While I generally prefer to write about baseball rather than baseball writers, today, I’m making an exception, because as you may have heard by now, today is Rob Neyer’s last day with ESPN. And, in many ways, we owe Rob a huge debt of gratitude.
For myself and those in the 30 and under category, Rob Neyer was our Bill James. When my family got AOL in the mid-1990s, one of the first places I headed for was ESPNet SportsZone. It took forever to load, but it was a place devoted solely to sports, and far more interesting than anything I could get from the local papers, especially on the baseball side. They even had a column called Chin Muzak, written by some guy I’d never heard of, and he said crazy things.
That guy was Rob Neyer, of course, and the crazy things he was saying turned out to be right more often than they were wrong. Once I stopped rejecting his theories out of hand, I began to realize that they actually made sense. From there, it wasn’t long before I headed down the path of baseball-stat-nerdism. Thanks to Rob Neyer’s writings, I realized that my pretty decent math skills could actually be applied to the one sport I loved more than all the others.
For those of us in the Internet Generation, we missed out on Bill James‘ abstracts, but Neyer picked up the slack. It was a different medium, and a different style of writing, but just as James produced a large army of converts in the 1980s, so did Rob in the 1990s. I’m guessing that many of the people currently penning statistically slanted words about baseball on the internet were shoved in that direction due to Neyer’s writings for ESPN.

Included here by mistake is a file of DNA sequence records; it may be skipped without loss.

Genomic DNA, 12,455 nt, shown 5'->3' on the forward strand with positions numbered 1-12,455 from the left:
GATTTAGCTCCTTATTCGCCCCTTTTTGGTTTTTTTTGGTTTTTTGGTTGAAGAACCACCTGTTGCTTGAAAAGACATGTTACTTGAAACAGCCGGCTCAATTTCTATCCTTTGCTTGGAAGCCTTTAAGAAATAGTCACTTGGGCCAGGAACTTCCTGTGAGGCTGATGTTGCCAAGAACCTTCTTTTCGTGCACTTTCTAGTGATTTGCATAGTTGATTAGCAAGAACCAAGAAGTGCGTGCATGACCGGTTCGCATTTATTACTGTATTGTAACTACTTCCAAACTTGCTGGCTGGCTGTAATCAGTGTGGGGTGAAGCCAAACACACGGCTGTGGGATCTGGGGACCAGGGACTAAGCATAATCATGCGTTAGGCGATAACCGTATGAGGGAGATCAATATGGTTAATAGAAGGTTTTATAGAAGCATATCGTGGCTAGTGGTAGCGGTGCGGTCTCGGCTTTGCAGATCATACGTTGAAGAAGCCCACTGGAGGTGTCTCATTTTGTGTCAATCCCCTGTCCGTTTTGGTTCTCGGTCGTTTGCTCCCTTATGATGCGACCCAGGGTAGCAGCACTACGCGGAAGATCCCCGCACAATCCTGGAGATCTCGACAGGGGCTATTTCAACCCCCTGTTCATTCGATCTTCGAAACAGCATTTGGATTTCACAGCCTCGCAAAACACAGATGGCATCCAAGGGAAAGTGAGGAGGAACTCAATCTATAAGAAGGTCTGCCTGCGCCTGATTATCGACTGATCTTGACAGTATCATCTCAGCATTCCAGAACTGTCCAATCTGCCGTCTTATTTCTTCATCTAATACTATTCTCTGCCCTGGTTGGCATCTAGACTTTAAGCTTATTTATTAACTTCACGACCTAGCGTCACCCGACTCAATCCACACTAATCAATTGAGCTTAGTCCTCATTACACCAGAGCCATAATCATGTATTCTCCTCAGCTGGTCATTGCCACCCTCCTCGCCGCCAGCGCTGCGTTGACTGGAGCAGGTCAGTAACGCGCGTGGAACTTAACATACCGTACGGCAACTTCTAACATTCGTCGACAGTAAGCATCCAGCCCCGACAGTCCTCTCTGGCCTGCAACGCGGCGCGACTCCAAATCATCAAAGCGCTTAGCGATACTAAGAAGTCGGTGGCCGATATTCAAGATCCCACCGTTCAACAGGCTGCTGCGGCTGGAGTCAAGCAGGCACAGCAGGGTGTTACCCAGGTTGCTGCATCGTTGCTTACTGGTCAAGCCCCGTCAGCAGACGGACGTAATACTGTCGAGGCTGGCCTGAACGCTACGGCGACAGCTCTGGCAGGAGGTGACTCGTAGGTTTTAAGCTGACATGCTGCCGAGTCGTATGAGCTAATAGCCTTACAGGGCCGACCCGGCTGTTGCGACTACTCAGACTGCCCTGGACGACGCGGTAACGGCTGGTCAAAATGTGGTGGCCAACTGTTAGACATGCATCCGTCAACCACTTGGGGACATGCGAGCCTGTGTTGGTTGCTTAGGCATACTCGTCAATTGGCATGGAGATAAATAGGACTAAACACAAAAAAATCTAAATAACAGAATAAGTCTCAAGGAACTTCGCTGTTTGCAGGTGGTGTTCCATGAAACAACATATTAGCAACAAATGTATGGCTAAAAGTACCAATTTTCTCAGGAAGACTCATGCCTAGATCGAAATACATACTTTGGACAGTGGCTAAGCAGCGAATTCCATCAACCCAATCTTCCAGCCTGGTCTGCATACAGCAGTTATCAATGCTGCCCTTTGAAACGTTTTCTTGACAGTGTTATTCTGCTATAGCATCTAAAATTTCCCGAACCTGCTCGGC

For 15 years, Rob has been something like the face of sabermetrics. He was the most prominent statnerd at the most prominent sports site, and he used that platform to shine a light on interesting work from around the web. I can’t count how many links Rob has sent to FanGraphs, for which we’re greatly appreciative, but he’s also linked to stuff I would have never found otherwise, and created interesting discussions on topics that I don’t think I would come up with on my own.
For many of us, Rob Neyer’s work at ESPN was the gateway into this little world. I’m sure that both Rob and ESPN will do just fine going forward, but this is the end of an era, so to speak, and it’s worth noting that it was one of the most fruitful eras of sports writing in the last couple of decades. The Rob Neyer Family Tree Of Writers is enormous, and I’m proud to be one small branch.
Thanks for all your hard work, Rob. We wouldn’t be here without you.
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